March 17, 2010, 10:53 AM — With all of the attention the FCC National Broadband Plan has received over the past few months, you would expect that releasing the actual 376-page document--Connecting America: The National Broadband Plan--would be the end game. On the contrary, publishing the document is just the beginning.
As much resistance as the FCC has experienced just trying to draft a plan, it seems that political opponents--and the lobbyists, and big business interests that back them--have treated the plan itself as the target. However, the FCC plan is not a government directive; it's a blueprint that is still a work in progress. To its credit, the FCC has provided equal opportunity for dialog and debate for both public and private interests throughout the process of developing the plan.
What now? Now the real work begins. The FCC is planning a series of 40 or so proceedings over the next few months to engage in more detailed discussion of the "how" to go with the "what". The authority of the FCC to pursue its ambitious initiatives has been called into question, and the FCC will need to work closely with private sector interests to bring the proposals in the plan to life.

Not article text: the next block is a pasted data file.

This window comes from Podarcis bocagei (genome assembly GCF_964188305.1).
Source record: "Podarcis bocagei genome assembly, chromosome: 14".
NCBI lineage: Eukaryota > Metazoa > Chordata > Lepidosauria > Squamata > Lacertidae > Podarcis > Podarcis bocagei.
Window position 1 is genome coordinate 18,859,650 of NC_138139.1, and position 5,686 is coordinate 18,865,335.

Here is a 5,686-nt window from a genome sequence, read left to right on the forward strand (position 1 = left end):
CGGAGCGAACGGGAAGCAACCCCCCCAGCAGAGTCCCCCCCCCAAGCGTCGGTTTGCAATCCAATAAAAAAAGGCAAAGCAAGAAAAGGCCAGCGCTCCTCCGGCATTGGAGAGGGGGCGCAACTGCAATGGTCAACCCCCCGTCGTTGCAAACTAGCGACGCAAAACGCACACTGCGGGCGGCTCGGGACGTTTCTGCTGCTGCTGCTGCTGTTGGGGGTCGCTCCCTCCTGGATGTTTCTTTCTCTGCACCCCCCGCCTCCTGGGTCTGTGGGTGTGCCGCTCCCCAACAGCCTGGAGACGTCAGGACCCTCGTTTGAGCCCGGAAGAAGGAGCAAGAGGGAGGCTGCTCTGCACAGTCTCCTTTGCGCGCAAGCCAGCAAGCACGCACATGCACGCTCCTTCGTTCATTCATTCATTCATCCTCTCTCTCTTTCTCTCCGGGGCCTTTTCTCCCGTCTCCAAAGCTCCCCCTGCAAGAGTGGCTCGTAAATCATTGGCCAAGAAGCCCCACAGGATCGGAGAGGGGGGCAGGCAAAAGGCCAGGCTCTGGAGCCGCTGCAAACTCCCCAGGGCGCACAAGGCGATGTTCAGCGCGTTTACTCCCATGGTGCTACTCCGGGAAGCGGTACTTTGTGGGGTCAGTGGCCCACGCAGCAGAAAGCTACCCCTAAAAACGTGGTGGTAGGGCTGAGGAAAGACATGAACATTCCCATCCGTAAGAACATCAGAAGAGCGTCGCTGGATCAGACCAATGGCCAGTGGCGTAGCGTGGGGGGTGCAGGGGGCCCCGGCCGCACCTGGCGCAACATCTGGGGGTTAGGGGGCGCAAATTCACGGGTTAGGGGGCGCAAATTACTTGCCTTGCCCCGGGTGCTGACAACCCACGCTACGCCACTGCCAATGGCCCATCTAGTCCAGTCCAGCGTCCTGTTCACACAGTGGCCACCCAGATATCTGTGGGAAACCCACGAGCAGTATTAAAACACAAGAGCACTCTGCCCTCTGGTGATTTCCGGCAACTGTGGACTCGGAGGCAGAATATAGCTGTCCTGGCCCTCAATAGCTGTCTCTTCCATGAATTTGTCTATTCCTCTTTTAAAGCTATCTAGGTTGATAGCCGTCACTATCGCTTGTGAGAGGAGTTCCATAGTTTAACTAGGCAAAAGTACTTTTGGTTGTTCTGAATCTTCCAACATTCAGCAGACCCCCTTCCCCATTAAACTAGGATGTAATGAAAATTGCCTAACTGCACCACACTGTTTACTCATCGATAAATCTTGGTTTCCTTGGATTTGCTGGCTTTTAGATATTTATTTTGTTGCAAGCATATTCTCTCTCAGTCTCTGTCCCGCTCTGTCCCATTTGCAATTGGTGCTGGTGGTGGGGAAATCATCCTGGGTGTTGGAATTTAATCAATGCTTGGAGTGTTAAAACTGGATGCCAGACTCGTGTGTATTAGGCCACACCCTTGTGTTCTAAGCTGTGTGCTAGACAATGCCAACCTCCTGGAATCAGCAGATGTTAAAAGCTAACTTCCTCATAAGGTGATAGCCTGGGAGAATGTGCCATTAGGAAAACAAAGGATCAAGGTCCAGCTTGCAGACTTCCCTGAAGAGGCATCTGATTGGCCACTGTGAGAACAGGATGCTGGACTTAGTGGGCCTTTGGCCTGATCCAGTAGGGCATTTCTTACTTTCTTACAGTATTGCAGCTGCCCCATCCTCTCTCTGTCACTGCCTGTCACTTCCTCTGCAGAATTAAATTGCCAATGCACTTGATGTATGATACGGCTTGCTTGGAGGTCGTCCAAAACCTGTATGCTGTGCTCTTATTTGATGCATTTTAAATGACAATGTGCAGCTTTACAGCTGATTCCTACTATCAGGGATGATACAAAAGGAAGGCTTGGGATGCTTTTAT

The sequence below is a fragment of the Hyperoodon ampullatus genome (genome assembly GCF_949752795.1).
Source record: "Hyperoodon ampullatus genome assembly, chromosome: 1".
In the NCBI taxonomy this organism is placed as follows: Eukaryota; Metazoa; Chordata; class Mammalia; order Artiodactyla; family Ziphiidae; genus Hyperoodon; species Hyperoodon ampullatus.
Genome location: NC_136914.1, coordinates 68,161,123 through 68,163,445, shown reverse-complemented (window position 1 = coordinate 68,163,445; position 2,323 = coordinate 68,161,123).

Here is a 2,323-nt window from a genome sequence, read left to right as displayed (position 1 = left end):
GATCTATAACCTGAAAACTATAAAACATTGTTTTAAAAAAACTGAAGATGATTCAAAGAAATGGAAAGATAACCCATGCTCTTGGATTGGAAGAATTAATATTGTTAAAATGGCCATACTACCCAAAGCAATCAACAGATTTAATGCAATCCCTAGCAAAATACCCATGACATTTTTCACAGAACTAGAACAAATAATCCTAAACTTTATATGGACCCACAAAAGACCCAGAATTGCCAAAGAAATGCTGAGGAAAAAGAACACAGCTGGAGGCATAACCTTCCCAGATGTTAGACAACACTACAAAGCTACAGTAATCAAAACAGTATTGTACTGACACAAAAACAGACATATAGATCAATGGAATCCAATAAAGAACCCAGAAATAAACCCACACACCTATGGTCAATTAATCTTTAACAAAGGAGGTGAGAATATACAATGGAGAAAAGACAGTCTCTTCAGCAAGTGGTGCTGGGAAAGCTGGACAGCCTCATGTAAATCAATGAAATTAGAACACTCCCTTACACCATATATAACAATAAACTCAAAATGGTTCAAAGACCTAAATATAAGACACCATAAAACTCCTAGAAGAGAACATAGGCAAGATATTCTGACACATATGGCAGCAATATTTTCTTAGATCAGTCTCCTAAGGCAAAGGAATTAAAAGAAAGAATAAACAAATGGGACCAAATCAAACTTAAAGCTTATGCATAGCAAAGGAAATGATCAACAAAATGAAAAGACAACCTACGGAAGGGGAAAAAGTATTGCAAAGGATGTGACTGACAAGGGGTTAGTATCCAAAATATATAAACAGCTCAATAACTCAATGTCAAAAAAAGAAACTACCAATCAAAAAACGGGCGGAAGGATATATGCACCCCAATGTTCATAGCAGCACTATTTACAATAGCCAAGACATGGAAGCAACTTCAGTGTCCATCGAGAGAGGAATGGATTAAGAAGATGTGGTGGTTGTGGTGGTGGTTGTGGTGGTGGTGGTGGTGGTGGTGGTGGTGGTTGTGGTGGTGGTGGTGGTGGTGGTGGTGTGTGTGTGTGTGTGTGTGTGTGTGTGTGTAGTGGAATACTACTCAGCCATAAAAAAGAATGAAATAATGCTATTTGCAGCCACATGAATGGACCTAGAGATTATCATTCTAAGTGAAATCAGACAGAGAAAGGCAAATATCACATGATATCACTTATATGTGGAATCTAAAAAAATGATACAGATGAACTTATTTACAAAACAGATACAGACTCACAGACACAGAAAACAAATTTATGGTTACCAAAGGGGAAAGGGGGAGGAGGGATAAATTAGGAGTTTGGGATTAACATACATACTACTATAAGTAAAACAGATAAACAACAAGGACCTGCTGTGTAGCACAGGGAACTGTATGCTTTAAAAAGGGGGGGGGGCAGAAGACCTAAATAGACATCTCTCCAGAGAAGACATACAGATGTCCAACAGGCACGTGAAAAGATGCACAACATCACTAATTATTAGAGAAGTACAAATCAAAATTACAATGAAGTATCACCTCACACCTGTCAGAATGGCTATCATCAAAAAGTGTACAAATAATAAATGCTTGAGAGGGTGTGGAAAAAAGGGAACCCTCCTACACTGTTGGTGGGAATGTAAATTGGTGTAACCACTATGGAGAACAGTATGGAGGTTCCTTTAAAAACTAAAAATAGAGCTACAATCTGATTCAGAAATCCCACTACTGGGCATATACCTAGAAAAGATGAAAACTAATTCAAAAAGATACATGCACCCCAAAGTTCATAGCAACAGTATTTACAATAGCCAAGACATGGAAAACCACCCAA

Jim Burger, an attorney with the law firm of Dow Lohnes specializing in representation of technology companies on intellectual property, entertainment content licensing, communications and government policy matters, commented via e-mail to clarify "Much of what the FCC proposes is well within its authority, particularly in areas like universal service and spectrum allocation where it already has existing rules or a specific right to act under the Communications Act."
Jed Kolko, a technology expert with the Public Policy Institute of California (PPIC), e-mailed me to note "The National Broadband Plan comes at a time when roughly two-thirds of households subscribe to broadband--up from 2 percent just ten years ago--and well over 90 percent of households live where broadband is available."